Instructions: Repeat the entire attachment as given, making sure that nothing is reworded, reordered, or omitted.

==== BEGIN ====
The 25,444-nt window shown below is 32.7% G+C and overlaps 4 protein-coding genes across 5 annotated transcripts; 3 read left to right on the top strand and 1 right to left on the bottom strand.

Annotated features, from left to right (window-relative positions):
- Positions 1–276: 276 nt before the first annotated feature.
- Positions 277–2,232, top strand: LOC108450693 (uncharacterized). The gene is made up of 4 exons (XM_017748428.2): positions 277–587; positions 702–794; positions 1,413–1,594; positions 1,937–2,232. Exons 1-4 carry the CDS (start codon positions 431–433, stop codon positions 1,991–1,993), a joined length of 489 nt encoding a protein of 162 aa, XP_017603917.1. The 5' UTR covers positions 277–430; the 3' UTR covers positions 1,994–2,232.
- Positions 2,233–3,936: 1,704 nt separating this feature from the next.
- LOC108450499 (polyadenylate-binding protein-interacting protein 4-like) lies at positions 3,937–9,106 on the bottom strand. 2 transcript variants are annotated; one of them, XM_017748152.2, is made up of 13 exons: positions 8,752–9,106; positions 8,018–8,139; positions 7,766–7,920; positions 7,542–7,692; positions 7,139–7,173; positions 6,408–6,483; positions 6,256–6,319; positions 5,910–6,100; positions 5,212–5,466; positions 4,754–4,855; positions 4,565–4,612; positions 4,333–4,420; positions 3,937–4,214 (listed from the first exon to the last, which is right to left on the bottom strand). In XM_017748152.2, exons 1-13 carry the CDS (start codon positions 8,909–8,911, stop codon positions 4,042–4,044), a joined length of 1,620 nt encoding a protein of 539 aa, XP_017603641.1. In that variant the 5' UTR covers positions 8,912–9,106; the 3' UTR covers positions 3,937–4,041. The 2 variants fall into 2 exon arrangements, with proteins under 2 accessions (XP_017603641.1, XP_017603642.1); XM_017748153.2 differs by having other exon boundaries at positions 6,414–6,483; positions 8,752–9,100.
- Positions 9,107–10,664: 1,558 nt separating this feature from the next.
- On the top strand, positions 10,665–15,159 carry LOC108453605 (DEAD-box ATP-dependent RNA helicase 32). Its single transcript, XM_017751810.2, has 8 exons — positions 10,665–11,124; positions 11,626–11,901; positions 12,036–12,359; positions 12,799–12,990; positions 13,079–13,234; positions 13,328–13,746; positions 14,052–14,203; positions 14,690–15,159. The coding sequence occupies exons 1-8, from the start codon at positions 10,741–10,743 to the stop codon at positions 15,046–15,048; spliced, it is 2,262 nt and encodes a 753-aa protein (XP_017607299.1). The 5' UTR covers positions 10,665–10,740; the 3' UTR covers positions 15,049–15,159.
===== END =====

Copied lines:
The 25,444-nt window shown below is 32.7% G+C and overlaps 4 protein-coding genes across 5 annotated transcripts; 3 read left to right on the top strand and 1 right to left on the bottom strand.

Annotated features, from left to right (window-relative positions):
- Positions 1–276: 276 nt before the first annotated feature.
- Positions 277–2,232, top strand: LOC108450693 (uncharacterized). The gene is made up of 4 exons (XM_017748428.2): positions 277–587; positions 702–794; positions 1,413–1,594; positions 1,937–2,232. Exons 1-4 carry the CDS (start codon positions 431–433, stop codon positions 1,991–1,993), a joined length of 489 nt encoding a protein of 162 aa, XP_017603917.1. The 5' UTR covers positions 277–430; the 3' UTR covers positions 1,994–2,232.
- Positions 2,233–3,936: 1,704 nt separating this feature from the next.
- LOC108450499 (polyadenylate-binding protein-interacting protein 4-like) lies at positions 3,937–9,106 on the bottom strand. 2 transcript variants are annotated; one of them, XM_017748152.2, is made up of 13 exons: positions 8,752–9,106; positions 8,018–8,139; positions 7,766–7,920; positions 7,542–7,692; positions 7,139–7,173; positions 6,408–6,483; positions 6,256–6,319; positions 5,910–6,100; positions 5,212–5,466; positions 4,754–4,855; positions 4,565–4,612; positions 4,333–4,420; positions 3,937–4,214 (listed from the first exon to the last, which is right to left on the bottom strand). In XM_017748152.2, exons 1-13 carry the CDS (start codon positions 8,909–8,911, stop codon positions 4,042–4,044), a joined length of 1,620 nt encoding a protein of 539 aa, XP_017603641.1. In that variant the 5' UTR covers positions 8,912–9,106; the 3' UTR covers positions 3,937–4,041. The 2 variants fall into 2 exon arrangements, with proteins under 2 accessions (XP_017603641.1, XP_017603642.1); XM_017748153.2 differs by having other exon boundaries at positions 6,414–6,483; positions 8,752–9,100.
- Positions 9,107–10,664: 1,558 nt separating this feature from the next.
- On the top strand, positions 10,665–15,159 carry LOC108453605 (DEAD-box ATP-dependent RNA helicase 32). Its single transcript, XM_017751810.2, has 8 exons — positions 10,665–11,124; positions 11,626–11,901; positions 12,036–12,359; positions 12,799–12,990; positions 13,079–13,234; positions 13,328–13,746; positions 14,052–14,203; positions 14,690–15,159. The coding sequence occupies exons 1-8, from the start codon at positions 10,741–10,743 to the stop codon at positions 15,046–15,048; spliced, it is 2,262 nt and encodes a 753-aa protein (XP_017607299.1). The 5' UTR covers positions 10,665–10,740; the 3' UTR covers positions 15,049–15,159.